DOORSTEP INTERVIEW: Waskerley Way | NARC. | Reliably Informed | Music and Creative Arts News for Newcastle and the North East

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Welcome to Doorstep Interview, where we find out more about the amazing bands and artists we have right here in the north east. This time, Waskerley Way tells us more about his hip hop inspired sound and his place in the local scene.

Tell us a bit about yourself. Who are you, where are you from?

I’m Michael and I live in Newcastle. I’m originally from Consett, County Durham. Waskerley Way is the name of my project.

What inspired you to first start making music?

At risk of throwing up a cliché, I’ve been messing around with tape recorders and things since I was really little, so I can’t say what initially inspired me as such, but I’m a believer in music being a powerful means of communication that transcends the fixity of language. It’s a massively important project that will never be completed, and necessarily so. This is what makes me want to continue at least.

Who would you say are your biggest influences?

Waskerley Way’s biggest influence is probably hip hop production at large, not that it’s particuarly gainly to bracket it as a single thing. For my money, its most remarkable facet – and this has been evident since hip hop and B-Boying first came about in the late seventies – is how it thrives through people being resourceful with very limited technological (and indeed social/spatial) affordances. In lieu of “proper instruments” or whatever, hip hop’s pioneers have built a palpably social musical paradigm that takes mass culture’s musical ephemera (turntables, commercially-released records, samplers, etc) and does something radically different with it all.

I try to be similarly resourceful with actual sounds, sometimes building entire tracks out of maybe just a few seconds of source material. It can be a bit like solving a puzzle, trying to find the most salient aspect of a sound, isolating it, and then figuring out how it can be deployed. It’s a matter of coaxing the music out of sounds as opposed to trying to crowbar sounds into a predetermined structure and confining your work to a system of fixed pitches and metrically-ordered rhythm.

“It’s a matter of coaxing the music out of sounds as opposed to trying to crowbar sounds into a predetermined structure”

How would you describe your sound?

I don’t think I could adequately describe anyone’s sound in words let alone my own! I think words deal in secondary, semantic information whereas our production of/ responses to sounds constitute primary, more emotional information, therefore the best way to make sense of music is to just listen to it. I suppose it seems a bit arsy to put it like that! If you held a gun to my head I would say that Waskerley Way sounds like someone pretending to be several people at once – sometimes they get along and it sounds peaceful, sometimes they don’t and it sounds a bit choppy.

Where do you see yourselves fitting into the local music scene?

For a small-ish city I think Newcastle has a lot of great stuff coming out of it. My last album was released by Box Records; their catalogue is definitely worth looking into. Pigs Pigs Pigs Pigs Pigs Pigs Pigs, Beauty Pageant, Richard Dawson… all great! Whilst Waskerley Way doesn’t sound a whole lot like anything else on the label, I like to think that we all prioritise music and community over any careerist aspirations. I’d much sooner hope to see whatever “the music industry” is these days disintegrate than try to work within its apparatus.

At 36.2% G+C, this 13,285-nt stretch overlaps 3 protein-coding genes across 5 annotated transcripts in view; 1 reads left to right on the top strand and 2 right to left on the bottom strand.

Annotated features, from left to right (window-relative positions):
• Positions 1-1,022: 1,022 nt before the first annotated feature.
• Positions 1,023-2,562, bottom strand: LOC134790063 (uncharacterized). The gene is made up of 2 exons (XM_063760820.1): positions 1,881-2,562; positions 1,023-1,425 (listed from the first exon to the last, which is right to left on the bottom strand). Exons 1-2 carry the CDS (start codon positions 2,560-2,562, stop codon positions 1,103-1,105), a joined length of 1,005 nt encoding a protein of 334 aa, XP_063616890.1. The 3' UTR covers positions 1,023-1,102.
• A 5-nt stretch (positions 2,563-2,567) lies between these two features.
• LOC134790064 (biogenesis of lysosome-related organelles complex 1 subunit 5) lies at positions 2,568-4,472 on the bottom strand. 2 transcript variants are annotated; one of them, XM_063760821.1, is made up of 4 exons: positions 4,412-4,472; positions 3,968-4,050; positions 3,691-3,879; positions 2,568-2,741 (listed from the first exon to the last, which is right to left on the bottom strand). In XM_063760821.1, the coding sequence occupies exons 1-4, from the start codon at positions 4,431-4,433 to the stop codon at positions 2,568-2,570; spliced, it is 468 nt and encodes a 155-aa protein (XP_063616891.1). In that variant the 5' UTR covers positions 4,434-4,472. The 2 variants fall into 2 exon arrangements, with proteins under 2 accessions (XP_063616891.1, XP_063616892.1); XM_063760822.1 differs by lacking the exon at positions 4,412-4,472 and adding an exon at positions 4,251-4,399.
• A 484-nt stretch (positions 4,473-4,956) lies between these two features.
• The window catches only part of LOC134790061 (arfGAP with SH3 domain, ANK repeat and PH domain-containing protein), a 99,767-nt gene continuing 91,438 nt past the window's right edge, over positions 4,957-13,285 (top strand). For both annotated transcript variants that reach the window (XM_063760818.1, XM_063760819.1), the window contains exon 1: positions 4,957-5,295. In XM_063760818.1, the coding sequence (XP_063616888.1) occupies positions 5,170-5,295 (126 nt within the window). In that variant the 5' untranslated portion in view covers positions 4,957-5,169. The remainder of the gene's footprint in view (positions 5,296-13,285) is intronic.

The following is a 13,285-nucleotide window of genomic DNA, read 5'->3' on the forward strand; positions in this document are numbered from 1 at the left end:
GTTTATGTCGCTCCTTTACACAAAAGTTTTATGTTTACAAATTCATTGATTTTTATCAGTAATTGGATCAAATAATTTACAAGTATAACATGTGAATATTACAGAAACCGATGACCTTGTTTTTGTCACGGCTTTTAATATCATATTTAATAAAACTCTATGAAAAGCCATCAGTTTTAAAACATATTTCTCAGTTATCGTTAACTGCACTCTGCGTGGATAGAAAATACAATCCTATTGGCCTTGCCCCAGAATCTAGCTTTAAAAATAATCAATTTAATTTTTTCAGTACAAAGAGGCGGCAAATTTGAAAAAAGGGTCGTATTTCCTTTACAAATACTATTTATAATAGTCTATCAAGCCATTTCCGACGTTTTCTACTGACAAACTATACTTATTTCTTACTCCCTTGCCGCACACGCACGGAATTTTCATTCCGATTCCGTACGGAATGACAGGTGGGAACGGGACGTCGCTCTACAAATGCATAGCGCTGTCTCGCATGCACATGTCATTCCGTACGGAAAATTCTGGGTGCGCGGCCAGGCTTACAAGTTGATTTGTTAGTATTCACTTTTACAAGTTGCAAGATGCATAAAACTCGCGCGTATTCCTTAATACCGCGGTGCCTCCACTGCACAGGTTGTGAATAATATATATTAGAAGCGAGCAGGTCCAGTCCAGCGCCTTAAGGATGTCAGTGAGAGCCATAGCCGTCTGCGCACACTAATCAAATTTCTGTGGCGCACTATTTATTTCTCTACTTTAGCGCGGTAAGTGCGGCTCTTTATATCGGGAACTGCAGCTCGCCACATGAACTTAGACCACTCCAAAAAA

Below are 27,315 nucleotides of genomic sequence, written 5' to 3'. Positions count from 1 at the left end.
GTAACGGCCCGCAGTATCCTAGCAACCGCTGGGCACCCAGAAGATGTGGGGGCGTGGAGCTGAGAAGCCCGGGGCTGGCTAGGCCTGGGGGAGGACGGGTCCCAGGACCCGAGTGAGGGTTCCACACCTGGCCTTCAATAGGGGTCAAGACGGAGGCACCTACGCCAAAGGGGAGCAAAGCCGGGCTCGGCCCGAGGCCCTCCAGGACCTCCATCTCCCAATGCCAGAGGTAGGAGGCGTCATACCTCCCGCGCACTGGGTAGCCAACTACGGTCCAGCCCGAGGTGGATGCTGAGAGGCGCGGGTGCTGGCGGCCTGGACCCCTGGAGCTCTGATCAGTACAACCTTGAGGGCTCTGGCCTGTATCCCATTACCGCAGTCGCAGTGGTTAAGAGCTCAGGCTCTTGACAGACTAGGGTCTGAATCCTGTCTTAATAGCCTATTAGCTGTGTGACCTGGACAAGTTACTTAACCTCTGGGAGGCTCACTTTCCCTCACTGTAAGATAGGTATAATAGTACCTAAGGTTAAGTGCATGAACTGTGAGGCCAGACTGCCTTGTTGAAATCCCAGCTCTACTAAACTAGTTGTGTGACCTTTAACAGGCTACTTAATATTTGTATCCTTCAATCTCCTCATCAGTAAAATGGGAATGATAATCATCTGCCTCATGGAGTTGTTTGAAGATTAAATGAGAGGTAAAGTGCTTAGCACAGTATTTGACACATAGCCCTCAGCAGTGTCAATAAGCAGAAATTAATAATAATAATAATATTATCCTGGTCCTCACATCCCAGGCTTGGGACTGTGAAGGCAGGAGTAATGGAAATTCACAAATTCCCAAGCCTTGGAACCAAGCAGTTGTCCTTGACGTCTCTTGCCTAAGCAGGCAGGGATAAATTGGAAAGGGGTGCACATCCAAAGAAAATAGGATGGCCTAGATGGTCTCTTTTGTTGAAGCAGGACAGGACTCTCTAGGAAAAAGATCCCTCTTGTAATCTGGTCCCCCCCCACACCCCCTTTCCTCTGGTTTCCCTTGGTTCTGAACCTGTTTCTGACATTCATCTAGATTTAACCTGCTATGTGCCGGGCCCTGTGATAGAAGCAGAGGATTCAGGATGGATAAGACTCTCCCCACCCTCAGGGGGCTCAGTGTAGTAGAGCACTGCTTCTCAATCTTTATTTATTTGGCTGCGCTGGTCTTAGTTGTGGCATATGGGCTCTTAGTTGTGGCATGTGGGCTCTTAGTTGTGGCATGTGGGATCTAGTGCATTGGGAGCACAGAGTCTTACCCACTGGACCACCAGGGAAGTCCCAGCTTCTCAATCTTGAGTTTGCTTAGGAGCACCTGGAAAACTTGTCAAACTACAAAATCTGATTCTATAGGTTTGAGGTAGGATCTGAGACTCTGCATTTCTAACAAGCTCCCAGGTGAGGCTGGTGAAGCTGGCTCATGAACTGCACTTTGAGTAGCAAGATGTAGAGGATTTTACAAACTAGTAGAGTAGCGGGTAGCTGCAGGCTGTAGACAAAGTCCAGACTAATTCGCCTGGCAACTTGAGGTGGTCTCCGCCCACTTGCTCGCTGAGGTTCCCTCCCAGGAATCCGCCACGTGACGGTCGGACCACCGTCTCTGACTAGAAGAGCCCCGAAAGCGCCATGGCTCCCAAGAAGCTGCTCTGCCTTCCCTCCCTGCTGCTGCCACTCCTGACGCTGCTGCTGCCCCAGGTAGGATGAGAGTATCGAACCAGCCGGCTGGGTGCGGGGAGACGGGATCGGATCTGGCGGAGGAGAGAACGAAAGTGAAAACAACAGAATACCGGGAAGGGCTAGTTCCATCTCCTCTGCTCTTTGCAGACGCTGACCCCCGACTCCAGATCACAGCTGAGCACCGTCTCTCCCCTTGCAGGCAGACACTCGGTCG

Tell us a bit about your live performances. What can we expect from a gig by Waskerley Way?

I’ve only recently assembled a set-up that I actually enjoy playing live with! There’s not a whole lot to see with it just being me with a computer, a keyboard controller and a microphone, but I try to make the music as dynamic and propulsive as possible with lots of contrasts and dancey bits peppered across the durations of my sets. Since my sets are improvised to a fair degree, you’ll never hear the same one twice.

Can you tell us what gigs you have planned in the region in the near future?

I’ll be supporting The Declining Winter at the Head of Steam in Newcastle on Wednesday 5th August.

What do you think has been your biggest achievement so far as an artist?

I think my last album Junk Playground is the most striking music I’ve been responsible for so far. Aside from that, I’ve made lots of friends from different backgrounds through playing shows and sharing my recordings; that’s what I feel like I should be gunning to “achieve” through my music.

Have there been any major challenges so far in your musical career?

As a white bloke living and working in Newcastle I don’t encounter too many problems when it comes to getting onto the odd bill or asserting my own legitimacy as an artist (the simple fact is that by and large, the scene for independent music in Newcastle isn’t as diverse as it could and should be), so I can’t say I’ve ever felt challenged as such, but ensuring that Waskerley Way remains gratifying on a personal level has been something I’ve wrestled with in the past. I’ve been working under this moniker for six years now!

What else have you got planned for the future?

I’ll be releasing more music in due time, as well as getting some remixes done and hopefully playing live a lot more before the end of the year.

Waskerley Way is supporting The Declining Winter at the Head of Steam, Newcastle on Wednesday 5th August.

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